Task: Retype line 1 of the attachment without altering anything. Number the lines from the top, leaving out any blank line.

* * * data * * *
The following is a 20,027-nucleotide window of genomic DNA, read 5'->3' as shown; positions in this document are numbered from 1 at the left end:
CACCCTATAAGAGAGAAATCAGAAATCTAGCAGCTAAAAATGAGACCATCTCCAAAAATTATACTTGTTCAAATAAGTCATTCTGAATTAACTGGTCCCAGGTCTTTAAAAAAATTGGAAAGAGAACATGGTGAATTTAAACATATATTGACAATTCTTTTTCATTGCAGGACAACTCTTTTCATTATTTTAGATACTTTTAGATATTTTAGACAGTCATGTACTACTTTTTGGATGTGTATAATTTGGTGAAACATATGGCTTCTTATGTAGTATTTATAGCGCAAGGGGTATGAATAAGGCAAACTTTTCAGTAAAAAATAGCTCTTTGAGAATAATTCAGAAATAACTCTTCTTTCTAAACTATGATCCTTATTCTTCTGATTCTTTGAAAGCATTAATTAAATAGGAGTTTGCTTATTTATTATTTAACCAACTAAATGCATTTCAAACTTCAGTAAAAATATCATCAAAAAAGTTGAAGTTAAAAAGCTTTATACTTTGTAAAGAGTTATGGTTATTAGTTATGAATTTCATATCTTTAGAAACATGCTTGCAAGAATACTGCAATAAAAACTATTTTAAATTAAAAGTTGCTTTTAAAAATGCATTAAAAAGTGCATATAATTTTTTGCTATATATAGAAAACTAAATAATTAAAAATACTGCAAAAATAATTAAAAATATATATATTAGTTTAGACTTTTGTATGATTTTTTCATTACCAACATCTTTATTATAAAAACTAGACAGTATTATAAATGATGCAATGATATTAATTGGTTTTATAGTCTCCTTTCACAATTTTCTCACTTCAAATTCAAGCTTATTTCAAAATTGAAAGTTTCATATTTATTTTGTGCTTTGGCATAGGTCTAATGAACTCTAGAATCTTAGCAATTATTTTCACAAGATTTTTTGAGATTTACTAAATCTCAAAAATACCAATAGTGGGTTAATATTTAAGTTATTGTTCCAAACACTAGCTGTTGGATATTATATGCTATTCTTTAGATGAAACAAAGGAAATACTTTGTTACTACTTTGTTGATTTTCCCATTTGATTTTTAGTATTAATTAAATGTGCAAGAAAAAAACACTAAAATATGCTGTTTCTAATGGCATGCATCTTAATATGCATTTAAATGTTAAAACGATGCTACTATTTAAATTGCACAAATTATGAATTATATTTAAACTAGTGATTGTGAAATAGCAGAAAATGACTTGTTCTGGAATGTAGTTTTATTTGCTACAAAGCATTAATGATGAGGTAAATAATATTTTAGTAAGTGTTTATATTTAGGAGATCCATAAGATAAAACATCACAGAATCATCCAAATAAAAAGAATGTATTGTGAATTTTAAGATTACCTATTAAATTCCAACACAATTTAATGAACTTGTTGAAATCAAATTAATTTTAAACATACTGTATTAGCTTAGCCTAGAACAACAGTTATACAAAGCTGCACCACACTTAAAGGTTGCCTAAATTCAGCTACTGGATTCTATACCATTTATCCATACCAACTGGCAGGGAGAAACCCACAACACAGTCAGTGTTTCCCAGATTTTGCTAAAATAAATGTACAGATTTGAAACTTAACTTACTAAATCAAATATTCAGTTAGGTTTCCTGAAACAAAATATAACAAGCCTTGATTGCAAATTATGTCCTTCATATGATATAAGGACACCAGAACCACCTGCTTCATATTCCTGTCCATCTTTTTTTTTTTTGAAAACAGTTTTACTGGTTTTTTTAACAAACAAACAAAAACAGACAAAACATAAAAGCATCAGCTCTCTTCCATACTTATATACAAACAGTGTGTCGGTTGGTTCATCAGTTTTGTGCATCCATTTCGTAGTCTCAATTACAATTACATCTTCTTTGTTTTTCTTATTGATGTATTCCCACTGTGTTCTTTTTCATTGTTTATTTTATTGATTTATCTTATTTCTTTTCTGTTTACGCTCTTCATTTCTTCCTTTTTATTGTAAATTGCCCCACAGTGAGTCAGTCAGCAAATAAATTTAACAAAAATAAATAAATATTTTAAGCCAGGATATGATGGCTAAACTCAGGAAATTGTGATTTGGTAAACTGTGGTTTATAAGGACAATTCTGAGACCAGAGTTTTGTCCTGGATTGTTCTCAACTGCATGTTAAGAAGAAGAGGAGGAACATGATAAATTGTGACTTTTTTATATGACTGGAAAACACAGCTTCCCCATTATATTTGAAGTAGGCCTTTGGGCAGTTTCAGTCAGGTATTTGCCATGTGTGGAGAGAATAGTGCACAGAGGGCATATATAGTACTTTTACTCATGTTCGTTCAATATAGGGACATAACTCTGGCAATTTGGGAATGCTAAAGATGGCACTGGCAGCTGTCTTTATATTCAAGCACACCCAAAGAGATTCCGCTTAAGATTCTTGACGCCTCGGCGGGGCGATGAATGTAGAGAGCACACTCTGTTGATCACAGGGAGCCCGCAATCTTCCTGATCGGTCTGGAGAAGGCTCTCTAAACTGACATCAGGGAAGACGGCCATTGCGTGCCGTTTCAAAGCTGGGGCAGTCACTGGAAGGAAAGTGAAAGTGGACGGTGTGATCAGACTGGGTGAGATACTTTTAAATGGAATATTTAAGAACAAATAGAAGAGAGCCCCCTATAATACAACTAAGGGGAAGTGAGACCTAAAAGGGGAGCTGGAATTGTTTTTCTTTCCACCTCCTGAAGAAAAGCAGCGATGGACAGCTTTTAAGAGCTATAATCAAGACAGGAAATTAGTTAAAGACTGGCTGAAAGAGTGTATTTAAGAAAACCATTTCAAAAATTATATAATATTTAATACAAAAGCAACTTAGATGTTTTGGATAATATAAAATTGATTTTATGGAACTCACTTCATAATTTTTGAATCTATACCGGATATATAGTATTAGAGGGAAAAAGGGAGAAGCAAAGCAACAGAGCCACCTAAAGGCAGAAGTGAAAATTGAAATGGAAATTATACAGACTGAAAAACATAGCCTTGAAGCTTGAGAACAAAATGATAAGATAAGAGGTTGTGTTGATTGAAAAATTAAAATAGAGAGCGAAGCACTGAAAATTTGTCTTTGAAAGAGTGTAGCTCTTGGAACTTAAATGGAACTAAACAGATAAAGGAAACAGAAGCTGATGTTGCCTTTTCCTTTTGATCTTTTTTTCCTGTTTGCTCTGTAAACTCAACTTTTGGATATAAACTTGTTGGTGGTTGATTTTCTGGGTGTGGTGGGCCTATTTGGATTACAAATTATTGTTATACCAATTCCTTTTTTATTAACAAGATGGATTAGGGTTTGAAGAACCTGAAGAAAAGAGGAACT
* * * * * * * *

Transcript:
The following is a 20,027-nucleotide window of genomic DNA, read 5'->3' as shown; positions in this document are numbered from 1 at the left end: